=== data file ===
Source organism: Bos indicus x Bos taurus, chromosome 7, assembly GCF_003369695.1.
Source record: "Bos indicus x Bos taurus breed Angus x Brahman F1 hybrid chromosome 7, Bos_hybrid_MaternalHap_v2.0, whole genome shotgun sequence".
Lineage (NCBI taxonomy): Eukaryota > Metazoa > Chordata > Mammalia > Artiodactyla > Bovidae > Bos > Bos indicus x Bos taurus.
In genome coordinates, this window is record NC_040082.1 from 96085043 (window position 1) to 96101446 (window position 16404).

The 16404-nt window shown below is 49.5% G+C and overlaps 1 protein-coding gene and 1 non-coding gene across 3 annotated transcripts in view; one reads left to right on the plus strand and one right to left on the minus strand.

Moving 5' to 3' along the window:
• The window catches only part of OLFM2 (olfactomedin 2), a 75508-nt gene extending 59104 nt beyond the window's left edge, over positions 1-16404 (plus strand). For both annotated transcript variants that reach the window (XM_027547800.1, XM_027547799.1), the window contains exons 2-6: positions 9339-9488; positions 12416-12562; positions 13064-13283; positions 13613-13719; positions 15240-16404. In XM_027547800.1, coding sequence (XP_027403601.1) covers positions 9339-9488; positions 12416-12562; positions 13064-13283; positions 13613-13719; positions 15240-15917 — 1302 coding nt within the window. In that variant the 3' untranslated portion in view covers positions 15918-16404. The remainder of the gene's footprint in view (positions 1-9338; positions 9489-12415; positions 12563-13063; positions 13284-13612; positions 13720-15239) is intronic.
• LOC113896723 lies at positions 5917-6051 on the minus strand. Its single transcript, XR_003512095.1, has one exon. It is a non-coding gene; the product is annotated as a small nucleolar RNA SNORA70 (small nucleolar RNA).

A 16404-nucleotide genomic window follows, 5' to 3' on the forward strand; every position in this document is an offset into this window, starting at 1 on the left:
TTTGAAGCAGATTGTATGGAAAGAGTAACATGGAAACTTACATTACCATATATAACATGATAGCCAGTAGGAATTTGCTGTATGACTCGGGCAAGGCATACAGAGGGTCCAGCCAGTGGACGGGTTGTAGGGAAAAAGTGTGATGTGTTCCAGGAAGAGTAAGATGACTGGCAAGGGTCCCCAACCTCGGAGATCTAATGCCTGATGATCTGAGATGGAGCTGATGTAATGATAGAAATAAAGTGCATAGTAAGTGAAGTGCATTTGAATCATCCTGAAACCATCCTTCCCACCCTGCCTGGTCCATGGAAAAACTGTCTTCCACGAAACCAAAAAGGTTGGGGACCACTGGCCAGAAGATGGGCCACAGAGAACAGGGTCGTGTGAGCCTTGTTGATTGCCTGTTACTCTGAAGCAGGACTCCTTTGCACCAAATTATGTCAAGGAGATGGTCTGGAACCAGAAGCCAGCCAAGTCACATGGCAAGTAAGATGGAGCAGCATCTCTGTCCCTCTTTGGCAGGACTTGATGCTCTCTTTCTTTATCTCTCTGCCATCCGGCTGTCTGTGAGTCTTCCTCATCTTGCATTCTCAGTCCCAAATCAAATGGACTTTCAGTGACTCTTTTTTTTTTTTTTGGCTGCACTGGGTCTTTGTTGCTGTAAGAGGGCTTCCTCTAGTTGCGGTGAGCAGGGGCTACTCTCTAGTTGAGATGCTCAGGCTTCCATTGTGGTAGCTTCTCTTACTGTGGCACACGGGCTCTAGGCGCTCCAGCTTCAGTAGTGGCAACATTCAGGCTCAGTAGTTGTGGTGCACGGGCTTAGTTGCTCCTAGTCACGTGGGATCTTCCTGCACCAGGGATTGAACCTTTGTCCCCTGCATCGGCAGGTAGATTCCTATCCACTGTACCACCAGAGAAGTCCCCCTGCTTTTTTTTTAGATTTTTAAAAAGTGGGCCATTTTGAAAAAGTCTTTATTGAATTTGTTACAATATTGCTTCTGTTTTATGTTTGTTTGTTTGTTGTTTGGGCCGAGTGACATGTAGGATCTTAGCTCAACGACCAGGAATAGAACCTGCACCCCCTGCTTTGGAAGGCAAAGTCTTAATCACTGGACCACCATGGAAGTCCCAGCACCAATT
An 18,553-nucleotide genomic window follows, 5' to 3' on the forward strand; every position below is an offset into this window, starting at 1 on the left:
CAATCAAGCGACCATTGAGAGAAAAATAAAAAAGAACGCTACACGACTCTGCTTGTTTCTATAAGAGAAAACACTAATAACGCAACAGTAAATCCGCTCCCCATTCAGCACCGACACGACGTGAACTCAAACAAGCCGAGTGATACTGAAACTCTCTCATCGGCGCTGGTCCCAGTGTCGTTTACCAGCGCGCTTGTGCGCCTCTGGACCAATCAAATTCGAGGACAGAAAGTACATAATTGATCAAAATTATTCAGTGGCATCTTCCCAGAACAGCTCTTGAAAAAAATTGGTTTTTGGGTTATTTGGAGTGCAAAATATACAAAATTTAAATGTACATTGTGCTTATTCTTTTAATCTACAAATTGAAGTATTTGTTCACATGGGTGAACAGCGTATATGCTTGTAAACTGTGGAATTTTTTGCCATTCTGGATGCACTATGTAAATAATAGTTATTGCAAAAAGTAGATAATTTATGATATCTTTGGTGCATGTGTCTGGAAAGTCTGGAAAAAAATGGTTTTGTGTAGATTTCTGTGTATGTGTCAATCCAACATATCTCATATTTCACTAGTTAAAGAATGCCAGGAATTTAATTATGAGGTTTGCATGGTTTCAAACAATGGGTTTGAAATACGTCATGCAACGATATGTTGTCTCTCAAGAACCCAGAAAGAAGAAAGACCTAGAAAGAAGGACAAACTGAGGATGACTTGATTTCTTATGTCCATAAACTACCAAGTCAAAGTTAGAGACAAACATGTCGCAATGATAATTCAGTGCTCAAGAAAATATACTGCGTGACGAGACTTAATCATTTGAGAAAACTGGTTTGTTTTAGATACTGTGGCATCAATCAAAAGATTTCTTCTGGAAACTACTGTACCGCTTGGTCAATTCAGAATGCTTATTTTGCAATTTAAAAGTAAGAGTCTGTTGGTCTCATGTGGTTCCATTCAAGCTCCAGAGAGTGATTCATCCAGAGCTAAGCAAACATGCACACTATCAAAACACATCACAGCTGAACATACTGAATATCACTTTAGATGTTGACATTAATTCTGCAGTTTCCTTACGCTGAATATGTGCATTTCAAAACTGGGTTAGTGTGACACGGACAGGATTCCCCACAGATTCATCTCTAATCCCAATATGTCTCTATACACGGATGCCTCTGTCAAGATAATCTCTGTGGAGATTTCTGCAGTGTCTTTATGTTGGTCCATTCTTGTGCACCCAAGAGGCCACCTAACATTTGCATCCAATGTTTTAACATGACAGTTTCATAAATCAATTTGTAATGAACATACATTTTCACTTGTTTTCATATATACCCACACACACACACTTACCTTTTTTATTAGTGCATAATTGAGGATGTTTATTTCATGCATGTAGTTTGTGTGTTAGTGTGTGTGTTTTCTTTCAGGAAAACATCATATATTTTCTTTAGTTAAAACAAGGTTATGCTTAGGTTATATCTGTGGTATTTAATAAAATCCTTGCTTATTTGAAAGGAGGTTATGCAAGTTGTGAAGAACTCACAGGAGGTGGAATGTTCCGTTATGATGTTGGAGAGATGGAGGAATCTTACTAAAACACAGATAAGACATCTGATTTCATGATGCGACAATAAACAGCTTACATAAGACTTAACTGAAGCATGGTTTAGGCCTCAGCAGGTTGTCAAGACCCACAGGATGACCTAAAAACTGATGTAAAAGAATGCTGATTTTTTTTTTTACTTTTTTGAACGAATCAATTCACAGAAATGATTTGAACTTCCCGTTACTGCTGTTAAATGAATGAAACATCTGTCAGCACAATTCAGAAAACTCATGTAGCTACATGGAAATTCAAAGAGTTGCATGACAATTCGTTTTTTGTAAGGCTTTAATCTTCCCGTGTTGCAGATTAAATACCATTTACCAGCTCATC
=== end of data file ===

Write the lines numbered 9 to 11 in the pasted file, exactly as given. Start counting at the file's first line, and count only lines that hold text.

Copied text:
A 16404-nucleotide genomic window follows, 5' to 3' on the forward strand; every position in this document is an offset into this window, starting at 1 on the left:
TTTGAAGCAGATTGTATGGAAAGAGTAACATGGAAACTTACATTACCATATATAACATGATAGCCAGTAGGAATTTGCTGTATGACTCGGGCAAGGCATACAGAGGGTCCAGCCAGTGGACGGGTTGTAGGGAAAAAGTGTGATGTGTTCCAGGAAGAGTAAGATGACTGGCAAGGGTCCCCAACCTCGGAGATCTAATGCCTGATGATCTGAGATGGAGCTGATGTAATGATAGAAATAAAGTGCATAGTAAGTGAAGTGCATTTGAATCATCCTGAAACCATCCTTCCCACCCTGCCTGGTCCATGGAAAAACTGTCTTCCACGAAACCAAAAAGGTTGGGGACCACTGGCCAGAAGATGGGCCACAGAGAACAGGGTCGTGTGAGCCTTGTTGATTGCCTGTTACTCTGAAGCAGGACTCCTTTGCACCAAATTATGTCAAGGAGATGGTCTGGAACCAGAAGCCAGCCAAGTCACATGGCAAGTAAGATGGAGCAGCATCTCTGTCCCTCTTTGGCAGGACTTGATGCTCTCTTTCTTTATCTCTCTGCCATCCGGCTGTCTGTGAGTCTTCCTCATCTTGCATTCTCAGTCCCAAATCAAATGGACTTTCAGTGACTCTTTTTTTTTTTTTTGGCTGCACTGGGTCTTTGTTGCTGTAAGAGGGCTTCCTCTAGTTGCGGTGAGCAGGGGCTACTCTCTAGTTGAGATGCTCAGGCTTCCATTGTGGTAGCTTCTCTTACTGTGGCACACGGGCTCTAGGCGCTCCAGCTTCAGTAGTGGCAACATTCAGGCTCAGTAGTTGTGGTGCACGGGCTTAGTTGCTCCTAGTCACGTGGGATCTTCCTGCACCAGGGATTGAACCTTTGTCCCCTGCATCGGCAGGTAGATTCCTATCCACTGTACCACCAGAGAAGTCCCCCTGCTTTTTTTTTAGATTTTTAAAAAGTGGGCCATTTTGAAAAAGTCTTTATTGAATTTGTTACAATATTGCTTCTGTTTTATGTTTGTTTGTTTGTTGTTTGGGCCGAGTGACATGTAGGATCTTAGCTCAACGACCAGGAATAGAACCTGCACCCCCTGCTTTGGAAGGCAAAGTCTTAATCACTGGACCACCATGGAAGTCCCAGCACCAATT
An 18,553-nucleotide genomic window follows, 5' to 3' on the forward strand; every position below is an offset into this window, starting at 1 on the left: